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The Conveyancer

Anyone Want To Buy A Pub?

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All four pubs in my area are now on the market. Anyone expecting a recession?

Loads of pubs have been up to let or for sale for years. The whole pub industry is knackered and the smoking ban just added a few extra problems.

They're all being picked on by armed gangs for easy money though.

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Guest An Bearin Bui
Yes,

dont know the feeling you have but it does seem to me that a lot of people have woken up in the new year and thought '**** me,the markets going to go down,we'll cash in'....their presumption being that noone elese is thinking what they're thinking.....oh dear.................virtually everyone's thinking what they're thinking.The weirdest thing is,that they all want last years price plus 10%.So getting out at the top will not be as easy as they thought.

I can say in my experience that anyone exposed to the arguments put forward on here,soon understands how big the lie was.

That's what's happening in my street - about 6 places have all gone up for sale in the last month. They're all priced for a pre-credit crunch market too. A couple of them went up for sale in November and were taken off the market again unsold after a few weeks - the owners obviously decided to wait for that all-important "Spring bounce"...

Oddly enough I'm not seeing lines of eager buyers queuing around the block, however... :lol:

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Guest happy?
That's what's happening in my street - about 6 places have all gone up for sale in the last month. They're all priced for a pre-credit crunch market too. A couple of them went up for sale in November and were taken off the market again unsold after a few weeks - the owners obviously decided to wait for that all-important "Spring bounce"...

Oddly enough I'm not seeing lines of eager buyers queuing around the block, however... :lol:

The way the market's going anyone thinking of buying a pub would be better off investing in one of these:

http://www.rightmove.co.uk/action/publicsi...lse&pa_n=26

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Had a chat recently with the (very clued-up)landlord of the semi-rural pub I frequent.He said that before the smoking ban,an average of 50 pubs a month closed.Since the ban,the number has gone up to 56 per WEEK.

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I think that someone enterprising will find a way of getting teenagers into former pubs. Have them as non-alcoholic bars with games machines and other money removing equipment.

There's a huge problem of youths on the street but the difficulty is getting money out of them - there's always funding for "youth projects" though.

You'd need bouncers though and probably a membership system.

But how much would parents pay for keeping their kids safe off the streets? £30 a month? £50?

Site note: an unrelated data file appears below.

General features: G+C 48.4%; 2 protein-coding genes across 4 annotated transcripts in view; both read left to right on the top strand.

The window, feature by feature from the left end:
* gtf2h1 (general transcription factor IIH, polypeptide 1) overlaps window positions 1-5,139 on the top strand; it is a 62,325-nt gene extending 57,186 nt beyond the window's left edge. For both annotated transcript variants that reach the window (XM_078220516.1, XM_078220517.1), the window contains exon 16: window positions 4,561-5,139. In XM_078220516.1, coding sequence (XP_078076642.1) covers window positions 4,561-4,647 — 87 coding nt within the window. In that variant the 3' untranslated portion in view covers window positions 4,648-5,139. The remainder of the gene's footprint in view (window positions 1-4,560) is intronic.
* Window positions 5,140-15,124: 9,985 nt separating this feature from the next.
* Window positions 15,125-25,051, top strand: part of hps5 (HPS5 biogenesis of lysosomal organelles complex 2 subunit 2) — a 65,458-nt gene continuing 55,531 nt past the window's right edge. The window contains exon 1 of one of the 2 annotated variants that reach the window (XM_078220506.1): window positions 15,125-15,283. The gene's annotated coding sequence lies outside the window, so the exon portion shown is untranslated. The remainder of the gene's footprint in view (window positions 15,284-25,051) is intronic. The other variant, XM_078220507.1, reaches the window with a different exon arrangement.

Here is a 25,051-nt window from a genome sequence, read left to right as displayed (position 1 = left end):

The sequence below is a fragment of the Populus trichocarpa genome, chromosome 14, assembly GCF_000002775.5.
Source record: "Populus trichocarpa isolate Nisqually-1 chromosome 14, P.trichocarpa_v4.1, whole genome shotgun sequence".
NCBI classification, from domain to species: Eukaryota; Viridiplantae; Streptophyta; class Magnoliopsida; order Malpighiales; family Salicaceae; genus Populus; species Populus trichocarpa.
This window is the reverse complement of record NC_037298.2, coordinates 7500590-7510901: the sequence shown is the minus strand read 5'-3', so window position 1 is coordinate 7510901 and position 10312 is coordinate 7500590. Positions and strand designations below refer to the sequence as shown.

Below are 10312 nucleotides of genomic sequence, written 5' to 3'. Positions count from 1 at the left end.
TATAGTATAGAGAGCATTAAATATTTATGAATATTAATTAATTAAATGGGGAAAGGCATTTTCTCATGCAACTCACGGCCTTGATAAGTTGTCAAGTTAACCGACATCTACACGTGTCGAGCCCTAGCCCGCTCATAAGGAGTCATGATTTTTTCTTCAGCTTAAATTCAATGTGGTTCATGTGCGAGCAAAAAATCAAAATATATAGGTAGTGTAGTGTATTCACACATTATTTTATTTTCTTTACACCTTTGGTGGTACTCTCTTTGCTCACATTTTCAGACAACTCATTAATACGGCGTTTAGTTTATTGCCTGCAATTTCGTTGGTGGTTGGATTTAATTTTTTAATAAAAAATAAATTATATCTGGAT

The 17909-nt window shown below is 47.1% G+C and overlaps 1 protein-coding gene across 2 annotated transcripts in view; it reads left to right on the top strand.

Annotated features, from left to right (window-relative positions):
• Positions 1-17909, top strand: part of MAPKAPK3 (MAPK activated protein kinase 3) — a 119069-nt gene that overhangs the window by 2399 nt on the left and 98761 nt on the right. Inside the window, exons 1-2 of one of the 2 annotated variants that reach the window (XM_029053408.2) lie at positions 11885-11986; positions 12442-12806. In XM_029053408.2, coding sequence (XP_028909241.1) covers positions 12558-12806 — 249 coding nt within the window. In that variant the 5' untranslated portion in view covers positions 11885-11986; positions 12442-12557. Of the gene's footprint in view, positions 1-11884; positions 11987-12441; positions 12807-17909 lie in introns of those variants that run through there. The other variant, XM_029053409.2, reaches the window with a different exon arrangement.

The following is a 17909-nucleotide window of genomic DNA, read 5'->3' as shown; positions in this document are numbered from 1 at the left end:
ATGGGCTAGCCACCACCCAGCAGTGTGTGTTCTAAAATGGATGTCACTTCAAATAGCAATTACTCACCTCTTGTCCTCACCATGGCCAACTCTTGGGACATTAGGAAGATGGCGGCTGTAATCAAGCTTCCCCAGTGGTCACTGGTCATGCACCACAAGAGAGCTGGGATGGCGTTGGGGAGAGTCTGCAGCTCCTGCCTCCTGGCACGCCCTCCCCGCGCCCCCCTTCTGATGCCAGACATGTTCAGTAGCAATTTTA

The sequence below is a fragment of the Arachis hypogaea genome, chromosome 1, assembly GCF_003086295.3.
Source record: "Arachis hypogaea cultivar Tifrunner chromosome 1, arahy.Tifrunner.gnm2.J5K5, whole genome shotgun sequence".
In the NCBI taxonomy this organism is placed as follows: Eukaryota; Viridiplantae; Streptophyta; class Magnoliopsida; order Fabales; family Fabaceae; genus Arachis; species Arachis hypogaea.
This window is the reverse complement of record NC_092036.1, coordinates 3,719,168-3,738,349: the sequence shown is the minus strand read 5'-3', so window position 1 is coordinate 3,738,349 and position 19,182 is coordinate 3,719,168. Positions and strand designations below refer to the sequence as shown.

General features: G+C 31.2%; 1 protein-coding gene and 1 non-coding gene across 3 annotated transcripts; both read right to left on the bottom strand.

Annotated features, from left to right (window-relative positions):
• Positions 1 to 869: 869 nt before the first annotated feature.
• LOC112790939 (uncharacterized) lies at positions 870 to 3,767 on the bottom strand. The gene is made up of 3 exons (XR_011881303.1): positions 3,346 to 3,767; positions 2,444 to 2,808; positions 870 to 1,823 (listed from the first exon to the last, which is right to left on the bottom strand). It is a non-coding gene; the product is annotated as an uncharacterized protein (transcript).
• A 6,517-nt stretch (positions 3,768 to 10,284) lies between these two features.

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I think that someone enterprising will find a way of getting teenagers into former pubs. Have them as non-alcoholic bars with games machines and other money removing equipment.

There's a huge problem of youths on the street but the difficulty is getting money out of them - there's always funding for "youth projects" though.

You'd need bouncers though and probably a membership system.

But how much would parents pay for keeping their kids safe off the streets? £30 a month? £50?

Parents wouldn't pay. You'd still get the chavs on street corners because their parents spend their dole on fags, booze and crack. Not for a youth club.

I never went to the youth club as a teen because it cost money. But then it was due to lack of income (no massive top up benefits like today).

Edited by ScaredEitherWay

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Had a chat recently with the (very clued-up)landlord of the semi-rural pub I frequent.He said that before the smoking ban,an average of 50 pubs a month closed.Since the ban,the number has gone up to 56 per WEEK.

I would understand if they were quiet pubs that seemed not to be doing so well. Two of the pubs are always packed and serve food which is popular, business seems good. Certainly the landlord of one is always off on exotic holidays, there seems no shortage of cash. The other two might not be doing quite so well.

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What they call "destination" pubs are doing OK - places that people go to for a proper "night out". Its the quieter "local" pubs that are dying out, especially since the smoking ban came in, causing smokers thinking of a couple of pints to think "I'll stay home, or go a mates' house, where we can smoke".

The ever-increasing drinks prices in pubs relative to drinks bought in supermarkets has something to do with it as well.

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My old (sold last year) London place in Docklands was near a pub called The Queen of the Isle.

The owners saw the writing on the wall about 3 years ago.

Closed down and converted the building into flats.

2 bed flats going for......well see attached:

http://homes.trovit.co.uk/index.php/cod.re...=e14-apartments

The smoking ban and the thought of redundancies will see pub takings drop this year, so expect more closures.

Many of the big pub chains operated on a busines model that included capital appreciation from owning the properties.

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  • 298 Brexit, House prices and Summer 2020

    1. 1. Including the effects Brexit, where do you think average UK house prices will be relative to now in June 2020?


      • down 5% +
      • down 2.5%
      • Even
      • up 2.5%
      • up 5%



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